"I hardly think that the way to assure our lords and masters that we are worth existing is to huddle amongst the trash like rodents – off with you! Back to your homes before your parents worry themselves to death."
The children watched him warily, and then the largest there shook his head carefully. "We can't."
"Can't? I rather think it is the opposite."
"No – we can't."
He frowned, but the youngest child – a little girl piped up: "We don't have parents."
"Then an aunt or an uncle." He sighed when they shook their heads. "Brother or sister? Cousin?"
"There is no one, sir."
He winced. "Do not call me that."
The boy hastily nodded, ducking his head.
He pressed his lips together for a moment, folding his hands as he considered the wary children. "Will you be here come tomorrow evening?"
The boy hesitated, then nodded.
"Thou shalt not lie," He stooped for a moment to snap some mud off the hem of his trousers, looking up again at the spokesman. "Even delinquents such as you were taught that, were you not?" He thought for a moment more then straightened fully, tilting his head to count the children. "There are five of you forgotten ones, hm?"
The boy grit his teeth at the description, but the little girl nodded her head.
"Very well, it seems that I have no choice but to care for the strays of this land – come along." He stepped aside, gesturing towards the mouth of the alley.
The spokesman hesitated, looking from the adult to the street and back.
"I've not all night, young man – either come with me now or I deliver you to the Germans."
He stiffened. "A traitor?"
"Strong words – save them until you understand them, child. No – I merely wish to sleep well tonight and I will not do that if I leave you to molder here. So, march – and you will speak a word of where we go or what happens to no one lest I make good upon my promise."
"What if we died, sir?"
"Death is merely an inevitability, young man – it is only the method of its appearance that differs." He gestured again towards the street. "Raus, children."
The boy hesitantly stepped forward away from his post beside the sheet strung up around the makeshift tub the children were quickly and quietly washing up in. "Sir? Please, how long are we to stay here?"
He didn't look up from the trunk he was rummaging through, separating the items into two piles. "For as little time as possible – I would rather my home were not incessantly overrun with nuisances."
The boy bit his lip and retired back to stand beside the make-shift curtain again. As the fourth child finished, he handed him a nightshirt from the pile the adult had pulled from the trunk and thrust at him, ordering him to order the children in something resembling humans.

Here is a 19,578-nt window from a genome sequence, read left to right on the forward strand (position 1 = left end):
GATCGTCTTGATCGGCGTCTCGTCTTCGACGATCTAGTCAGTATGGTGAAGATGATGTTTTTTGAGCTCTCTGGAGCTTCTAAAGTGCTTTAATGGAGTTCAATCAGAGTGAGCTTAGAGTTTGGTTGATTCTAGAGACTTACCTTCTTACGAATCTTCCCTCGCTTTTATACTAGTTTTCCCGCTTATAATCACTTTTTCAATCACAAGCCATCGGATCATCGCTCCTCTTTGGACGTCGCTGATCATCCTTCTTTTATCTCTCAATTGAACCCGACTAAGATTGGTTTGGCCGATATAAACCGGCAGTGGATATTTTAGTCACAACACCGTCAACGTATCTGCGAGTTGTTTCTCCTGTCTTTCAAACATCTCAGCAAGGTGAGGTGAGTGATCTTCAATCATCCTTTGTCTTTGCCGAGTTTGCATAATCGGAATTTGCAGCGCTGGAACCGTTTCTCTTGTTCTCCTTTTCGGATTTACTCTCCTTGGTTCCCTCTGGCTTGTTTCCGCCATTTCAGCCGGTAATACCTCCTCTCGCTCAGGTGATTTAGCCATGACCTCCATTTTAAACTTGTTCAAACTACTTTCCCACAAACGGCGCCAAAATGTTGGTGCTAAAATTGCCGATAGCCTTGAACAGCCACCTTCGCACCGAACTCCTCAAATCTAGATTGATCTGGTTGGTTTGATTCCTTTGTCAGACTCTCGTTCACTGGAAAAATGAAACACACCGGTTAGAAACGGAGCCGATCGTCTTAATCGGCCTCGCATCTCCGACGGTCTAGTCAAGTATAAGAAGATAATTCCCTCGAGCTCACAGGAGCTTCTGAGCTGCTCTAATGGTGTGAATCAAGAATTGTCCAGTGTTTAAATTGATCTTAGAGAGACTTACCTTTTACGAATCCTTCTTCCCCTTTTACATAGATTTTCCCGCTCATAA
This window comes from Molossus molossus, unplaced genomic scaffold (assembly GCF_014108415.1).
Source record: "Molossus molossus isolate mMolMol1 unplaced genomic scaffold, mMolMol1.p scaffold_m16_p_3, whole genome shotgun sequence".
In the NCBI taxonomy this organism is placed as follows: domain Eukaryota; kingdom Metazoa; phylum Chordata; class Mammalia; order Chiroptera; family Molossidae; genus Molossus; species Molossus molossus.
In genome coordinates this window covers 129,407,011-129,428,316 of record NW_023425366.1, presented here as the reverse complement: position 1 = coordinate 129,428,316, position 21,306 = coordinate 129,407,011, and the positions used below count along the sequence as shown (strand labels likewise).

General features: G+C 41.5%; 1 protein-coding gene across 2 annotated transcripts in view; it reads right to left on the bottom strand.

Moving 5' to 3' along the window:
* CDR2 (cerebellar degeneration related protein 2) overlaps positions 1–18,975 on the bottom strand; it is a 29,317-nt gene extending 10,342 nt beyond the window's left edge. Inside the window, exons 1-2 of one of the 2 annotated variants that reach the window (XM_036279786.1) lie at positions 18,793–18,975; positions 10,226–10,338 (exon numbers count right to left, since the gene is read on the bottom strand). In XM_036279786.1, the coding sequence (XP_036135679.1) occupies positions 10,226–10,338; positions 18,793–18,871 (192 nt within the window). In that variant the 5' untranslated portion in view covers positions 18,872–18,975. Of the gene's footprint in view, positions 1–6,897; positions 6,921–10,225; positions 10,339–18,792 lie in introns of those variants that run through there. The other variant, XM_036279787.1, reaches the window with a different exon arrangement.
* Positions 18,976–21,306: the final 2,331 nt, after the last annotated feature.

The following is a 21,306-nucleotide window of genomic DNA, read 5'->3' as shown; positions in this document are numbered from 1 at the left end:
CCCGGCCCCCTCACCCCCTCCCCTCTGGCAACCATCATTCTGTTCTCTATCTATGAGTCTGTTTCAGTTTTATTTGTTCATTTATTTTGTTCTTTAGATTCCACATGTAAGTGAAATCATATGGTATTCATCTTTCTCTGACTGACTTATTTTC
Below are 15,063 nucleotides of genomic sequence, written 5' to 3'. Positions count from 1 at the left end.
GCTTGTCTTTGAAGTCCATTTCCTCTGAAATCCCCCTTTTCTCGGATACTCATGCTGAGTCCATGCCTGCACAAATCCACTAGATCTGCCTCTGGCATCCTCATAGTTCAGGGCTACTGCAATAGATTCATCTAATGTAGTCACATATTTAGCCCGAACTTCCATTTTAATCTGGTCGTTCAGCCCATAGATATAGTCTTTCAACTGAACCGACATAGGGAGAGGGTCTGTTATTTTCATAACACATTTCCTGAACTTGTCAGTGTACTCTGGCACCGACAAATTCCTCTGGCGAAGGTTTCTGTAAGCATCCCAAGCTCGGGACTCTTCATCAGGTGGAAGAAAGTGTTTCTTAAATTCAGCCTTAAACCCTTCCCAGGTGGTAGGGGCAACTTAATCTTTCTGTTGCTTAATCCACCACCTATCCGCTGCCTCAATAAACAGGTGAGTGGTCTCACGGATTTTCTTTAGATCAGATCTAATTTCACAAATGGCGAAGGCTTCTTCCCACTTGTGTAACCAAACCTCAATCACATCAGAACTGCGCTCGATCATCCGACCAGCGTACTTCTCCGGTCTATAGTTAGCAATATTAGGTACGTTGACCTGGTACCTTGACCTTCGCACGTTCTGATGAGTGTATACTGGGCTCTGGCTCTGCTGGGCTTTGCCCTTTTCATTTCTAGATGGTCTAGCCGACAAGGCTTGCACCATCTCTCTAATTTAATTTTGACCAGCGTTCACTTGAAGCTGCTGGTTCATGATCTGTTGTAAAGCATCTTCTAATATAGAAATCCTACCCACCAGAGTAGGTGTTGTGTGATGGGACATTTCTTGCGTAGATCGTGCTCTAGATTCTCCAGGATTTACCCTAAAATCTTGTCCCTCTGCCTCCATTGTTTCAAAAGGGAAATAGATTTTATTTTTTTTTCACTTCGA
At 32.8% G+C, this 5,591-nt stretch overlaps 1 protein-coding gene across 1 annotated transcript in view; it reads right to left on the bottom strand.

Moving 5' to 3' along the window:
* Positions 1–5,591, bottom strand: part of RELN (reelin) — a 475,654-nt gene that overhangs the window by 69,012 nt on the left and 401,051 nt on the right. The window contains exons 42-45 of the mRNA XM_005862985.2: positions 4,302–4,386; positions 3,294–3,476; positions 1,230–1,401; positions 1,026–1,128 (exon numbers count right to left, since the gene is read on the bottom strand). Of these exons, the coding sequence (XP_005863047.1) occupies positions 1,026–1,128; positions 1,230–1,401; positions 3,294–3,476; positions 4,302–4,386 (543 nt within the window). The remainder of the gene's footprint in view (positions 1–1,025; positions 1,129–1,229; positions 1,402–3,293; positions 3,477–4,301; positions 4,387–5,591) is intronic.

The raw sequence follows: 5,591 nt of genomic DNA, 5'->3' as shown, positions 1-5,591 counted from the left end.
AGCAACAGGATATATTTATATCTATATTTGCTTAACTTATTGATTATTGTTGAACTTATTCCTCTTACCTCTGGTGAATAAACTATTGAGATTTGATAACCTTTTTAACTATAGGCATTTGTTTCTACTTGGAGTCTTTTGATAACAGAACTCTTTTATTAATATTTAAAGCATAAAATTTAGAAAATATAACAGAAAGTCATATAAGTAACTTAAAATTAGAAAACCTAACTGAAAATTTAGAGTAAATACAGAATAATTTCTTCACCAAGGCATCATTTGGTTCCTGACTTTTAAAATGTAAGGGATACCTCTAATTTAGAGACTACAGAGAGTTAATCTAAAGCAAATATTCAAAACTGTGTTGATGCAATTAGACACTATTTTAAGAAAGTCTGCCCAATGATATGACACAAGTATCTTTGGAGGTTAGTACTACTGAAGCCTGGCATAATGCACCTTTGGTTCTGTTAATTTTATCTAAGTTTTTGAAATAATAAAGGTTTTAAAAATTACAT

"Sit him with the others in the kitchen and remind them to be silent – it is hardly a time for celebration when one has intruding upon one's hospitality." He straightened, shutting the trunk lid. He sighed and leaned backwards slightly to stretch the tightness from his back. When he turned and saw the children still standing there – the fifth having finished and fidgeting beside the spokesman – he impatiently gestured them towards the kitchen. "Begone! Unless you'd rather die at the hands of the Germans?"
They hurried away, and he sighed. He pulled the sheet down, using it to sop up the spilt water before dropping it into the shallow tub and pushing it into the corner to be emptied in the morning. Crouching, he pulled a pile of blankets out from beneath the bed, counting out several and standing after pushing the remainder back beneath it.
He walked into the kitchen, pausing for a moment as the children separated quickly as he startled them with his entrance. He stepped forward, handing two blankets to each child and nudging them closer to the stove they huddled around. "The heat will hardly burn you. You will not move from this spot until morning – do you understand?"
They nodded, watching him.
He straightened up. "Guten nacht."
He hissed as he jabbed himself in the finger with his needle, glancing up at the quiet knock on the door. When nothing happened, he looked down to continue sewing, only to jab himself again as the knock repeated. Setting aside the shirt with just enough care that the needle stayed on the thread, he crossed the room and pulled open the door.
"Please, Dr. Abler; please come and help me."
He stared at the nervous young man for a minute, considering shutting the door. "Perhaps you begin with an introduction, prithee?"
"Josef – my aunt, you delivered Hannah. My mother did not think her sister would live – you saved her. Please, come help my mother."
"I hardly think that my license has been renewed – and I do not make midnight calls."
The young man darted forward before the door could shut. "I will pay. However you wish – I will pay. I can work! My mother says that I am a good worker-"
"Perhaps not wise to speak aloud."
"...But I only ask that you come see her."
He closed his eyes, leaning slightly against the door. The boy before him shifted his weight, twisting his cap in his hands as he waited.
"Hannah – breech, was she not?"